Long-term outcome of pyogenic vertebral osteomyelitis: a cohort study of 260 patients.

January 18, 2017 at 3:47 pm

Open Forum Infect Dis. 2014 Dec 5;1(3):ofu107.

Gupta A1, Kowalski TJ2, Osmon DR3, Enzler M3, Steckelberg JM3, Huddleston PM4, Nassr A4, Mandrekar JM5, Berbari EF3.

Author information

1Division of Infectious Diseases, Department of Medicine ; Department of Internal Medicine, University of Texas Southwestern Medical Center, Dallas.

2Division of Infectious Diseases , Gundersen Lutheran Medical Center , LaCrosse, Wisconsin.

3Division of Infectious Diseases, Department of Medicine.

4Department of Orthopedic Surgery.

5Division of Biomedical Statistics and Informatics, Department of Health Sciences Research , Mayo Clinic , Rochester, Minnesota.

Abstract

BACKGROUND:

The long-term outcome of patients with pyogenic vertebral osteomyelitis (PVO) has not been fully assessed.

METHODS:

We conducted a retrospective cohort study to describe the long-term outcome of PVO and to assess risk factors for treatment failure in patients evaluated at our institution between 1994 and 2002. Patients were observed until July 1, 2013.

RESULTS:

Two hundred sixty patients with PVO were included in this study. Twenty-seven percent (70) of patients developed their infection after an invasive spinal procedure. Staphylococcus aureus accounted for 40% (103) of infections. Forty-nine percent (128) of patients underwent spinal surgery as part of their initial therapy. The median duration of parenteral antimicrobial therapy was 42 days (interquartile range, 38-53). The estimated 2-, 5-, and 10-year cumulative probability of treatment failure-free survival was 72%, 69%, and 69%, respectively. Seventy-five percent of patients who developed treatment failure did so within 4.7 months of diagnosis. Residual neurological defects and persistent back pain were seen in 16% and 32% of patients, respectively. In a multivariate analysis, longer duration of symptoms before diagnosis and having an infection with S. aureus were associated with increased risk of treatment failure.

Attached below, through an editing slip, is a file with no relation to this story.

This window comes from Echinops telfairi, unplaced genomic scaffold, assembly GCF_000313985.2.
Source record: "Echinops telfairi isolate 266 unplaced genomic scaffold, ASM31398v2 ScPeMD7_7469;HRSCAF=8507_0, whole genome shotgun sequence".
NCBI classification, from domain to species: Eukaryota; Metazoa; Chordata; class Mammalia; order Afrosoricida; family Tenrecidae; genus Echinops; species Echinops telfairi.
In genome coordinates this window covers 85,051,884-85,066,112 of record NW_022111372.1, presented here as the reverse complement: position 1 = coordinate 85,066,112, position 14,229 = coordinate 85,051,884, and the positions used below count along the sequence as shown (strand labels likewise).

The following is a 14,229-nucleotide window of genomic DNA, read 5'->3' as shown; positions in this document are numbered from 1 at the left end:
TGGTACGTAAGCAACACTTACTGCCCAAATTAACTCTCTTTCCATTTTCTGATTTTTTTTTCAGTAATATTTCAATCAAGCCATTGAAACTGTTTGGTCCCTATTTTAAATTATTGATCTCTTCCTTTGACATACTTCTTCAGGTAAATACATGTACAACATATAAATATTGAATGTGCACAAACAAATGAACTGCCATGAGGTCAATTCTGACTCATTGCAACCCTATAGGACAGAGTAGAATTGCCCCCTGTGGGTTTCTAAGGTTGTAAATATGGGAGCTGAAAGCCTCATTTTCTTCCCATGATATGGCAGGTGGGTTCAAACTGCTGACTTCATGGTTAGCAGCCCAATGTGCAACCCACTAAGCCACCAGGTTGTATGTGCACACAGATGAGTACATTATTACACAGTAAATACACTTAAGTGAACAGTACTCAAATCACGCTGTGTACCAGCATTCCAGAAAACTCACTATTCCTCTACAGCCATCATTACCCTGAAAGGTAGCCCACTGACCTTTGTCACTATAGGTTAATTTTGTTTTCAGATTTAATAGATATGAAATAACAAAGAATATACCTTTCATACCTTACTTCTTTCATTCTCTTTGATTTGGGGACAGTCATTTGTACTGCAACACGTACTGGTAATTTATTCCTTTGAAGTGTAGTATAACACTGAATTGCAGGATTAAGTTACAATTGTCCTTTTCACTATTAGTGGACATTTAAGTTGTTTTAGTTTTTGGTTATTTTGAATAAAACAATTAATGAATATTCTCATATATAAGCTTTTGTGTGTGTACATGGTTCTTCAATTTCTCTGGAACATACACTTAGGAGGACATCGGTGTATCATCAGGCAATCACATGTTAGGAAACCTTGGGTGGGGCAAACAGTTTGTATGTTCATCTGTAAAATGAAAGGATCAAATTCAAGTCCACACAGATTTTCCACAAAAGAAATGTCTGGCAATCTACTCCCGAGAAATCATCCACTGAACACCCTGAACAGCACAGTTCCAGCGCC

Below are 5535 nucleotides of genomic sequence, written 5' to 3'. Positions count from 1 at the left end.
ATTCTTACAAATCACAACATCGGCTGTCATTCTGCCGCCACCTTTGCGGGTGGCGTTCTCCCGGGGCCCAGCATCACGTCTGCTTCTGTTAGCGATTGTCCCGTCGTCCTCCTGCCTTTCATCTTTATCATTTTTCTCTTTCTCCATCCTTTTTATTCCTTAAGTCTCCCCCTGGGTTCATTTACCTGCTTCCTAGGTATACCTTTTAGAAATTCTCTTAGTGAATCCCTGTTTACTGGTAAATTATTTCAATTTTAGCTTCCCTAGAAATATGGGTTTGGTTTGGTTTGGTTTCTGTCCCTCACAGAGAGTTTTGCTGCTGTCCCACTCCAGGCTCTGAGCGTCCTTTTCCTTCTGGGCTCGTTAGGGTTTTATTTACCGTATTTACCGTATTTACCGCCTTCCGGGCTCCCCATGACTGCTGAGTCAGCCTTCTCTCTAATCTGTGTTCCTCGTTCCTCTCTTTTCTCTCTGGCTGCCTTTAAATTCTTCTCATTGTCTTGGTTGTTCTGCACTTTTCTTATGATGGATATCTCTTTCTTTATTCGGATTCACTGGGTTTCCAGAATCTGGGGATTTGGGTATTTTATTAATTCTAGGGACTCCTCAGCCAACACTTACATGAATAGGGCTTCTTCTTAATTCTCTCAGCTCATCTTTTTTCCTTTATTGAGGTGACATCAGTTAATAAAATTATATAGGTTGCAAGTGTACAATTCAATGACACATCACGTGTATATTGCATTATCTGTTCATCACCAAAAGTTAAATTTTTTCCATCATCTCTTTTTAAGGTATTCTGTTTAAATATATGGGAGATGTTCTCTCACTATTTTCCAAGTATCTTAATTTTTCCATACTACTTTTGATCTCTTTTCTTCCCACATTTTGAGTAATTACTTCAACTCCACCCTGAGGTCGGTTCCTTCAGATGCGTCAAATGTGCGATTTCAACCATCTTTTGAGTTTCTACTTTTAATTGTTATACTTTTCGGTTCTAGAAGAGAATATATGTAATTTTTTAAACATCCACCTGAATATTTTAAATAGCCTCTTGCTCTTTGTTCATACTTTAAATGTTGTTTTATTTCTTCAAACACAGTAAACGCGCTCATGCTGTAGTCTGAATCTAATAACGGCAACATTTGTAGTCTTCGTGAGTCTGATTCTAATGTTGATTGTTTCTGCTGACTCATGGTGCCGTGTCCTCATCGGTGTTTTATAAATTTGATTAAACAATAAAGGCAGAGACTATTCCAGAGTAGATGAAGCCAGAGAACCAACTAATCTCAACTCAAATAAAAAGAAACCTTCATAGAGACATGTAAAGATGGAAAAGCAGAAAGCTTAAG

CONCLUSIONS:

Increasing duration of symptoms and infection with S. aureus were associated with treatment failure in patients with PVO. Most treatment failures occurred early after initiation of treatment. Pyogenic vertebral osteomyelitis is associated with a high 2-year failure rate. Persistent neurological deficits and back pain are common after therapy.

PDF

https://www.ncbi.nlm.nih.gov/pmc/articles/PMC4324221/pdf/ofu107.pdf

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Entry filed under: Antimicrobianos, Bacterias, Bacteriemias, Biología Molecular, Epidemiología, Health Care-Associated Infections, Infecciones osteo-articulares-musculares, Infecciones relacionadas a prótesis, Infecciones sitio quirurgico, Metodos diagnosticos, REPORTS, Resistencia bacteriana, Sepsis, Update.

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